The arrival of the COVID-19 has put a great damper on a lot of parts of the lives of many. With the introduction of quarantine and the cancellation of events everywhere a lot of people are stuck indoors with little person-to-person contact. This, of course, extends to things such as social gatherings which means no tournaments, both local or major. While it may seem like the fighting game community and Super Smash Bros community are straight up canceled for the year, there is actually a lot that one can get done, even with such an issue eating up the tournament season, both to keep you from getting rusty and to continue having fun with your hobby and the community.
Quite possibly the most important thing to do that will help you keep your sanity is to keep connected with the community despite the distance. This can be as simple as interacting on Twitter, or making sure you’re actually checking that community Discord that someone made for your locals. You can also then ask for Netplay matches here so you won’t have to worry about the struggles of ranked match. This also extends to the next thing you can do which is…
While you may be thinking that streaming isn’t for you during this time, you don’t have to think of it as simply trying to entertain others. It’s mostly another way to keep connected with the community. You’d be amazed at how comforting and freeing it is to have a group of friendly names you recognize from your community chatting it up with you in the chat. For those that have always wanted to stream, this is a great option as well. Not only is it during a time where tons of people are looking for content to get their minds off things, but it’s something that can keep you busy and just as distracted.
Just because you can’t get the best practice possible with your offline training partners, that doesn’t mean that you have to completely stop practicing. In fact, there are many ways that you can still keep your muscles pumping in the lab. There’s always the good ole classic that is combo practice which will keep your muscle memory clean. This, along with practicing setups, will keep your sharp. However, be sure to practice not only the basics or only the overly advanced, but a mix of both. This is also a good time for practicing your hit confirms as well as other points of your gameplay that have to do with reactions. Utilizing the record function will be your best friend right now, as for many of us it’s the closest thing to an offline way to keep reactions sharp that will be present for quite some time. There’s also studying high-level matches and - if possible - your own recordings, as well as frame data studying. I even wrote a guide on optimizing solo-training mode in fighting games for those that are more interested in going about training alone to the max.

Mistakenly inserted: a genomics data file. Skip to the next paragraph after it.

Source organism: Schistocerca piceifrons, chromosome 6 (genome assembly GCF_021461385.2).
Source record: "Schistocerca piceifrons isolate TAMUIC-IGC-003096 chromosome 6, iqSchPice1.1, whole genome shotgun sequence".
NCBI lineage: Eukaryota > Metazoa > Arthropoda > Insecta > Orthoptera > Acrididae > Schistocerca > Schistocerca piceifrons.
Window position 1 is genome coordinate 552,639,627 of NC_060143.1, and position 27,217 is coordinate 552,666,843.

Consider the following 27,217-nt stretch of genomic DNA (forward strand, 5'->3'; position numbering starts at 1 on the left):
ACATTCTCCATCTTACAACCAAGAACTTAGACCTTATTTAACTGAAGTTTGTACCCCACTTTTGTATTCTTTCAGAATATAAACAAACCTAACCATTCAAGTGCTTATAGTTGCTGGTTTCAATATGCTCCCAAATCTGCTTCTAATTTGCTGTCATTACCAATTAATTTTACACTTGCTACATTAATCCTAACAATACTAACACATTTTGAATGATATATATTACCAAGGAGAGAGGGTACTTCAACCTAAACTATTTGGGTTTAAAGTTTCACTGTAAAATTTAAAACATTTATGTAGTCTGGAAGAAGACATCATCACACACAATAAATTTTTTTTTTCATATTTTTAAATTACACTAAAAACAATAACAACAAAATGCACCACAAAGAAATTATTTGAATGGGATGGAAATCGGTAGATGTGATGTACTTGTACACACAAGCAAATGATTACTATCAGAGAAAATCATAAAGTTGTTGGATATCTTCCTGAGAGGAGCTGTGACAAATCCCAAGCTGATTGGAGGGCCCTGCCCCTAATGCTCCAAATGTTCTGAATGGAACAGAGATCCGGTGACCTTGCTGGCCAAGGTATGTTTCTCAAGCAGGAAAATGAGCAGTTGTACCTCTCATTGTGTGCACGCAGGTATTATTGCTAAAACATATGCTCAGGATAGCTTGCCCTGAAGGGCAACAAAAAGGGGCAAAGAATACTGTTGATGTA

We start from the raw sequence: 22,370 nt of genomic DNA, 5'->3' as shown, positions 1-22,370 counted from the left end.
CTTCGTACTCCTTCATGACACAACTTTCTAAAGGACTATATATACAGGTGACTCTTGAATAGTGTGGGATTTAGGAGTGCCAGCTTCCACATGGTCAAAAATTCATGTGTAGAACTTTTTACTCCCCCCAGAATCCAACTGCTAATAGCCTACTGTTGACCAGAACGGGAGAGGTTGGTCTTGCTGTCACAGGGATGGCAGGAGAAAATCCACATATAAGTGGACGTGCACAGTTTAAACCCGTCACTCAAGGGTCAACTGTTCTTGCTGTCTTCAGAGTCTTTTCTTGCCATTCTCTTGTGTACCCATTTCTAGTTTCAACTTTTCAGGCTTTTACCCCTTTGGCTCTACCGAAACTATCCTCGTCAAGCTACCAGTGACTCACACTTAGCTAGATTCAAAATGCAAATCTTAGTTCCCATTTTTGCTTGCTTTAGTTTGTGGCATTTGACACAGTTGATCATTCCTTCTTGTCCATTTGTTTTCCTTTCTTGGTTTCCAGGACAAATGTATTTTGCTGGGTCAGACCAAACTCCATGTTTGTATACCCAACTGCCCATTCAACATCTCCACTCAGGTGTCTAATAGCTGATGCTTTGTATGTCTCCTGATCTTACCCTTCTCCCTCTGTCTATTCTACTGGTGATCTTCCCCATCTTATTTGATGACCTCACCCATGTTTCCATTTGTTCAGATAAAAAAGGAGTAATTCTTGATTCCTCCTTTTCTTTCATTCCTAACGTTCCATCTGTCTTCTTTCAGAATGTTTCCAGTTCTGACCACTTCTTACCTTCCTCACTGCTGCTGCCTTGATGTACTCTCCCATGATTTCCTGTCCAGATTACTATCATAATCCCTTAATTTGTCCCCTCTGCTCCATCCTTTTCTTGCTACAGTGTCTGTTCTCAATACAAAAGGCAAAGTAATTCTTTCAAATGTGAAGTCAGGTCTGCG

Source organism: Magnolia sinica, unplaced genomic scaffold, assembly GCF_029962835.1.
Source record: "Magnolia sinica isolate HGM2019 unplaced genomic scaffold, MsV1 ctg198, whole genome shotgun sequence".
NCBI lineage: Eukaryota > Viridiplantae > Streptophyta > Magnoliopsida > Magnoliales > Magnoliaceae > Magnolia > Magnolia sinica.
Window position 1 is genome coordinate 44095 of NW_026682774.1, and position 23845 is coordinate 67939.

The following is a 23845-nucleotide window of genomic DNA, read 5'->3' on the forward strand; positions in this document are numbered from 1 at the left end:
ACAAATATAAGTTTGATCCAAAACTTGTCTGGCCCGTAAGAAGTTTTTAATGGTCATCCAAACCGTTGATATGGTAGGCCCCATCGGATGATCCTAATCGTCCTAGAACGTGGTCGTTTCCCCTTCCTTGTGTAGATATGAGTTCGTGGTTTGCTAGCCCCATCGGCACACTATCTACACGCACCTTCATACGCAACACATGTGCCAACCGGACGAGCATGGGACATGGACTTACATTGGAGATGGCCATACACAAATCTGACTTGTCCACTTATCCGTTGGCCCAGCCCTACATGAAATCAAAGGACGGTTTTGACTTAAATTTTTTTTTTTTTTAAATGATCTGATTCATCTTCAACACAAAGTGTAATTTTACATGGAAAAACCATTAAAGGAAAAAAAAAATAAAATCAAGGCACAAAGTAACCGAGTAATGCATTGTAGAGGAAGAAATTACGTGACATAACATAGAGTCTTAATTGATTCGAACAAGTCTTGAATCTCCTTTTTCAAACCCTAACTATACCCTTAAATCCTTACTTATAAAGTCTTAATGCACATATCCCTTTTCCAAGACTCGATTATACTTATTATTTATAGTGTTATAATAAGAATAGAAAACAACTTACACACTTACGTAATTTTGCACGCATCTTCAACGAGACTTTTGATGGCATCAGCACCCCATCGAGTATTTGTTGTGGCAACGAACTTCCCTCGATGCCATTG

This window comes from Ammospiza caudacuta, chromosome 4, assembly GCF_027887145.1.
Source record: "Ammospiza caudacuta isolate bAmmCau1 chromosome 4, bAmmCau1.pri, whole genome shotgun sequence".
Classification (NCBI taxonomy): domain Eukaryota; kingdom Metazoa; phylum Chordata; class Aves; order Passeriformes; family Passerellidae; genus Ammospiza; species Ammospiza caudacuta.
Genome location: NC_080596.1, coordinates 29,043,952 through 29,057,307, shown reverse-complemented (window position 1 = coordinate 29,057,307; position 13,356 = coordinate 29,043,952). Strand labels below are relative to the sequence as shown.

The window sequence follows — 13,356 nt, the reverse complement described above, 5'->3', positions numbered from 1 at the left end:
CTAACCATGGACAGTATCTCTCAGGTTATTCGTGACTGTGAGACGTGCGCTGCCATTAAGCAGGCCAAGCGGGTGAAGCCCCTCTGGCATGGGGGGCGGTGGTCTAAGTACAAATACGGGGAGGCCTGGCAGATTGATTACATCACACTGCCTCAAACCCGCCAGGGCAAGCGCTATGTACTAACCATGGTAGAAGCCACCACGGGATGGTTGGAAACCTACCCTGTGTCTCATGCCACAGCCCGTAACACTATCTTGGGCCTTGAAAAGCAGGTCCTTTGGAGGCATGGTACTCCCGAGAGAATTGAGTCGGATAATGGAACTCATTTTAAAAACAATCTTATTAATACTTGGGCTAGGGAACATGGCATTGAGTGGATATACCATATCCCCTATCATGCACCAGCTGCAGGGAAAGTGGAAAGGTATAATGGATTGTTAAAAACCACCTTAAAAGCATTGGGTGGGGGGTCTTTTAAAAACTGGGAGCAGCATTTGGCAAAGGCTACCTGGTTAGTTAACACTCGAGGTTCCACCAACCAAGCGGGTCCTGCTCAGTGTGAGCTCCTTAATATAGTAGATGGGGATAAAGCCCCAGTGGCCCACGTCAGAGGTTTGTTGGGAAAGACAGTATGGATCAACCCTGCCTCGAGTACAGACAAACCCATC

One thing that is the bane of many fighting game players is a bad case of match-up familiarity. While this is something that can be fixed online, most know that things work a lot differently in that dimension than that of offline play. This leaves a lot of players without a way to learn how other characters work…is what I would say if that were actually the case. This is your chance to learn more than your main character. Familiarize yourself with how other faces of your favorite fighting game’s roster. Find out their setups, frame data, and other things that make them tick and take it online. By the time this is all over, you’ll know them head to toe or even have a new favorite character or secondary to play as.
We can’t have offline play but why would you let that cut you off from playing with others? Yes, the old saying is true: “Not all netcode is created equal.” Some fighting games are borderline horrible when trying to play online, but you don’t have to let that ruin it for you. For those that would rather not chance it with random matches, simply hook up with friends online with bearable net and try to keep those fighting juices flowing. It also helps that we have things like Parsec and Steam-share to help a bit. A lot of communities are even holding online tournaments during this time. Just sign up and have a good time. Remember, it’s online so don’t think too much of it if you take some kind of horrible loss.
Remember how I quoted that, “Not all netcode is created equal”? Well, that’s one of the oldest facts of the fighting game community. Some games just have better netcode, so why the heck not try those out and learn something new with a netcode that allows it? From Skullgirls to Killer Instinct (two games that are always very cheap by the way), there are a few great fighting games you could be playing to keep your muscles sharp. Much like with learning a new character, you could even find a new love that you could walk out of this annoying time with.
So you see, things are looking kind of grim for our communities, but that doesn’t mean that you have to sit around doing nothing and being bored all day. Just keep on playing, keep training, stay connected, and take this time to step out of your comfort zone while you can step away from your main game for a bit.